The story itself was also fast-moving and interesting. The clockwork boys only showed up briefly, but it was easy to understand the threat they posed. There is also a mysterious plague that is….plaguing….the country. As well as several other mini adventures that our gang must work through on their journey.

As far as pacing goes, while it was a fast read, it did seem to end abruptly. It’s a shorter book, and ultimately it read almost like the first half of one book that was mysteriously broken into two volumes. I guess I’ll see how the second half works, but I do wonder why this decision was made? Fantasy novels are known to be long, so I can’t imagine the total page length of the two books would have been that bad. And I suspect that the story as a whole would have been better served presented in this way. As it is, while I enjoyed the heck out of this book, it did read like part of a story rather than a complete work on its own. Even books that are part of a series should read as individual pieces on their own, with beginnings, middles, and ends and with themes and completed arcs.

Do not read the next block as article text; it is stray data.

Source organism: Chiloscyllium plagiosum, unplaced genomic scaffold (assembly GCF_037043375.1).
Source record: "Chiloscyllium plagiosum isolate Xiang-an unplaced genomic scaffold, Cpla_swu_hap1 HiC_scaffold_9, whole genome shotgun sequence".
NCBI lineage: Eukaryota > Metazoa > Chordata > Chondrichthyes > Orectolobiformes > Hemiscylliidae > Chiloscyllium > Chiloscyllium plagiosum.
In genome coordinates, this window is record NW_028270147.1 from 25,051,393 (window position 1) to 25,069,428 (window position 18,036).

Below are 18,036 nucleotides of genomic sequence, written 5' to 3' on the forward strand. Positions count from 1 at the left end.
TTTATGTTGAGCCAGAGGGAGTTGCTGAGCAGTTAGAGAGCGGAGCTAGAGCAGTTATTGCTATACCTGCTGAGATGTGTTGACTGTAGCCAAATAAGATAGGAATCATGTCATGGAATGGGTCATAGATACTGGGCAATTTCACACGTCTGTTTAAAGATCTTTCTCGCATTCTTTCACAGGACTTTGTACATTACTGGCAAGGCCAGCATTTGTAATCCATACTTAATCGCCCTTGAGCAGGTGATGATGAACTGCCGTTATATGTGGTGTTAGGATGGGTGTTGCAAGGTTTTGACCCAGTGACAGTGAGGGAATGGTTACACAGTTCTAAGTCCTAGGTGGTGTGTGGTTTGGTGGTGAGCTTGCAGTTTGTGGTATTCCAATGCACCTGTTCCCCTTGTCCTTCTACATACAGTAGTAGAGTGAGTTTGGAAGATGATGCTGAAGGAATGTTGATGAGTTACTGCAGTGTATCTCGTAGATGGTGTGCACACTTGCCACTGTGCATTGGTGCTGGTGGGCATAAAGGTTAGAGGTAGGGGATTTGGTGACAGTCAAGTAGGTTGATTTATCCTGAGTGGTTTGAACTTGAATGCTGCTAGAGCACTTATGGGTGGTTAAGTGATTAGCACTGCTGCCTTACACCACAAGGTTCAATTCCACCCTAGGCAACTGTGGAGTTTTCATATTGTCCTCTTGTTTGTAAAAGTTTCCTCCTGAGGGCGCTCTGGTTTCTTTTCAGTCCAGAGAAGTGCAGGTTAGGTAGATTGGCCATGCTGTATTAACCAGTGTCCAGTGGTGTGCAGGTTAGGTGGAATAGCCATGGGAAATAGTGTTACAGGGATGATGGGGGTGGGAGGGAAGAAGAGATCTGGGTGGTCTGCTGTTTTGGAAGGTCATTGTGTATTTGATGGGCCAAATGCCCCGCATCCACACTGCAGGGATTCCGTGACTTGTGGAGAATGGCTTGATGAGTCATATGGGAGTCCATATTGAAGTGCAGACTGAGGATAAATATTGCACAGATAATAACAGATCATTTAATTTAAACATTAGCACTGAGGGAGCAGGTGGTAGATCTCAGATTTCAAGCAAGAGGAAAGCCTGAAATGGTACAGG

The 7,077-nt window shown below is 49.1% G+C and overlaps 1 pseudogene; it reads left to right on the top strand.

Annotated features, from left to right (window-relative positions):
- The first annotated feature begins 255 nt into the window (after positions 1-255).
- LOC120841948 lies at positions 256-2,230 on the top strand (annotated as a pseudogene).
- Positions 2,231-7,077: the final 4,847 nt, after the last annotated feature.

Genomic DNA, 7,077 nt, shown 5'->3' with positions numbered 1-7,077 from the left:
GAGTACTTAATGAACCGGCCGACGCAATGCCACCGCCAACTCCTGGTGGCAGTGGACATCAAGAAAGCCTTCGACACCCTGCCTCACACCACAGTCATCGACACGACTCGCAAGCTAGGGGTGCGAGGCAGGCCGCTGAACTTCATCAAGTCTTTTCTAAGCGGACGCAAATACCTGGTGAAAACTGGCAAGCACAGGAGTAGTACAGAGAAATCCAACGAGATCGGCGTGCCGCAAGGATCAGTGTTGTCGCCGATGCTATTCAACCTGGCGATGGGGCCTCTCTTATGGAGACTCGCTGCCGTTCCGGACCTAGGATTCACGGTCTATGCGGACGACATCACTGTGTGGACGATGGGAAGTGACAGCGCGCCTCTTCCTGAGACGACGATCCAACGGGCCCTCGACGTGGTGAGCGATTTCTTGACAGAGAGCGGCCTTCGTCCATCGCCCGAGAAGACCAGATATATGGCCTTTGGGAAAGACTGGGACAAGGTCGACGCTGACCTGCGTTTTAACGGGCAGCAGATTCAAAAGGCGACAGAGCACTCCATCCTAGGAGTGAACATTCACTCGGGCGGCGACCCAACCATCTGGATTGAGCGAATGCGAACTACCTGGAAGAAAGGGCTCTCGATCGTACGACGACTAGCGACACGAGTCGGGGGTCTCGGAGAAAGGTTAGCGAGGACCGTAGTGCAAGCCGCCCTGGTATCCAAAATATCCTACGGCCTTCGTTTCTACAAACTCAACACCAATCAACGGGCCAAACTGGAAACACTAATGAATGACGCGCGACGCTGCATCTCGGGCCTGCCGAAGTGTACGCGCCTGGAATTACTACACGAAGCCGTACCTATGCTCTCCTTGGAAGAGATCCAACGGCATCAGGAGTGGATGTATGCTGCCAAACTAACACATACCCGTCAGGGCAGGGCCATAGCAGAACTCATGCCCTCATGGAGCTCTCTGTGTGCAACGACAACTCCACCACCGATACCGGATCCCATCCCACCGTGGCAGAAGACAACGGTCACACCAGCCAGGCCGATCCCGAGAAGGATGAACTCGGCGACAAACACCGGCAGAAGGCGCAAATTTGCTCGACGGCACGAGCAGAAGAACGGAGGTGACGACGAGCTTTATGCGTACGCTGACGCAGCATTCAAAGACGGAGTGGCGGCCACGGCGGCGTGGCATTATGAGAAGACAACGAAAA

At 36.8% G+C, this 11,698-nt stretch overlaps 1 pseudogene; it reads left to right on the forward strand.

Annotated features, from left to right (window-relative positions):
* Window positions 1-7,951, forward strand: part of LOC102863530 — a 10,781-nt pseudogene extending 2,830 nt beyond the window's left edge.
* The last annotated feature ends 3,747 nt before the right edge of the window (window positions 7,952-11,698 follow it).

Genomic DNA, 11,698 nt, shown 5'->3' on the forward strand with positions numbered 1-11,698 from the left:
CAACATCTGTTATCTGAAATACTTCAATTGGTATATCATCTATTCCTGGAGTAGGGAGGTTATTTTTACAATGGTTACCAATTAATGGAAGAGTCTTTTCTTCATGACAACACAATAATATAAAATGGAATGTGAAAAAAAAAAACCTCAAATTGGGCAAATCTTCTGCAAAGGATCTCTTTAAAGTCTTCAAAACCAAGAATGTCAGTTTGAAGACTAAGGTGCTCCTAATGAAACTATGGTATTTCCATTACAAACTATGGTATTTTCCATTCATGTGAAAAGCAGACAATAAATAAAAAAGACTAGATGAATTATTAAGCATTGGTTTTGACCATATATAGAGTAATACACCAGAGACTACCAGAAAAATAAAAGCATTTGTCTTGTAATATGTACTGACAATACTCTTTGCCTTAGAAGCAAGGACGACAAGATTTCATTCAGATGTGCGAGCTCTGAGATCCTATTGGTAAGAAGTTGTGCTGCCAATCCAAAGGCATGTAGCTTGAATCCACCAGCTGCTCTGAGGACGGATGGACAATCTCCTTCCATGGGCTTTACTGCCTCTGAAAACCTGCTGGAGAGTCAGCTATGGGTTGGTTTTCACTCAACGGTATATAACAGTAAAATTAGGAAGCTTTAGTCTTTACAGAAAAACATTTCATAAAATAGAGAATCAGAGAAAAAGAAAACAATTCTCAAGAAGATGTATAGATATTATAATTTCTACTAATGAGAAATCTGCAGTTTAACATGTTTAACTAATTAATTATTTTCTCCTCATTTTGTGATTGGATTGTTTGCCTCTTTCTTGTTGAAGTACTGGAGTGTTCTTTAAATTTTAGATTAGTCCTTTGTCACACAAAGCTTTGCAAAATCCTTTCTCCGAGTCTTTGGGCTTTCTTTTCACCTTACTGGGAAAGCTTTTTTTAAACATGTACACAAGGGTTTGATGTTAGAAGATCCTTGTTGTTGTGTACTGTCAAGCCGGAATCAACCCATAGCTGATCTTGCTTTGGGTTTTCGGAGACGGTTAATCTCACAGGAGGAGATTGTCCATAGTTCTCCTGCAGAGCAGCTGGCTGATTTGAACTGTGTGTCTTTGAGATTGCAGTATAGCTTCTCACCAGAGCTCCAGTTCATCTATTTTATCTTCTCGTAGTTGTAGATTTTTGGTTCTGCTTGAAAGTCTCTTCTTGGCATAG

So, that being the case, I already have the second book in hand and will likely jump into that soon. Fans of Kingfisher’s work will likely enjoy this one, but make sure to have easy access to the second book as this one definitely ends in a way that doesn’t feel completely finished.

Rating 8: Fun and feisty, though perhaps a bit incomplete with out the second book attached with it.

Reader’s Advisory:

“Clockwork Boys” can be found on this Goodreads list: Books With ‘Boy’ in the Title